The determination of impact resistance by the free-falling dart method was carried out on the original research stand, made in accordance with the standard ISO 7765 [33]. Table 3 presents the obtain results.
For each measurement, 10 repetitions were made (n = 10). The semicircular dart in diameter and weighing 108 g was drop from a height of 1500 mm onto the sample placed in a special sample holder with an internal diameter of 125 mm. The purpose of the measurement, in accordance with the assumptions of the standard, was to determine whether a sample of the tested film is punctured or not. For the tested samples, it was shown that the CUT1, CUT2, Biofilm, Polythene, and Biopolyane films were destroyed (the film was punctured by the falling dart) using the weight of the dart itself. The weight of the impact load determined on the basis of the standard was 95 g for these films. Damage due to an impact of the dart. The measuring mass has been increased by 26 g (additional load). Due to the weight of the dart and the additional weight, the CUT3 foil was destroyed (the measurement was repeated nine times). It was proved that for the CUT3 foil the impact load weight was 115.8 g. The Mypex foil was tested from the minimum load (only dart) to the use of all additional weights, despite the use of an increased mass, the foil was not damaged (the mass of the impact load could not be determined). As in the case of the static tensile strength test carried out in accordance with ISO 527, similarly, in this case, Mypex and CUT3 films have been shown to have better strength parameters, this applies to both static and dynamic tests (it should be noted, that Mypex film is a much thicker fabric than other films).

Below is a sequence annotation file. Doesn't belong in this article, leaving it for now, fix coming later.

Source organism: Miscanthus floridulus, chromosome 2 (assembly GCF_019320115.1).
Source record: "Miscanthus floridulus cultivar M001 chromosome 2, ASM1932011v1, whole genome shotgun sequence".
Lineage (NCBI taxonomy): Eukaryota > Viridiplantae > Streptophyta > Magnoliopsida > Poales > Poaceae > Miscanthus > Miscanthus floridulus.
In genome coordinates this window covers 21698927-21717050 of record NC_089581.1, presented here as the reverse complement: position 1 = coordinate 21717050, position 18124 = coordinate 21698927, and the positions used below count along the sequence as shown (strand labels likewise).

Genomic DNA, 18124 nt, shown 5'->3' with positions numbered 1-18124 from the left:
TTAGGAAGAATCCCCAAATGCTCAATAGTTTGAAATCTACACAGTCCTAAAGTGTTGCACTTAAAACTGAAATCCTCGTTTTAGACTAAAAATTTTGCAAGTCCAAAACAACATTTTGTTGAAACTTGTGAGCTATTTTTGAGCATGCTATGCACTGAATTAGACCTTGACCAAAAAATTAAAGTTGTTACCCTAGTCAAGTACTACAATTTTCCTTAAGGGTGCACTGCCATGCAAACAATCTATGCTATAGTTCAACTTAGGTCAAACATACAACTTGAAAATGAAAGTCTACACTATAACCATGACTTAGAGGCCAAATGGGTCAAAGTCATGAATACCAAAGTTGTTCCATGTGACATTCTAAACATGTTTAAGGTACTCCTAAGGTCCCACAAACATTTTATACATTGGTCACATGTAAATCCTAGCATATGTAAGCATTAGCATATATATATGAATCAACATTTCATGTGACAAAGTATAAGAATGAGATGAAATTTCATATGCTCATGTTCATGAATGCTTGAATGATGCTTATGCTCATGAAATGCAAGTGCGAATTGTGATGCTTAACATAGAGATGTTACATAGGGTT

3.3. Thermal Properties Analysis Results

The results of the thermal analysis using the DSC method are presented in the form of thermograms in the temperature range from 0 to 200 deg. C. For better readability and comparison, pooled thermograms of commercial samples (Biopolyane, Biofilm, Polythene, and Mypex) were separated from non-commercial samples (CUT1, CUT2, CUT3). Thermograms were edited and calculated using Proteus 8.01 software. With its use, basic values were determined for each distinct endothermic peak: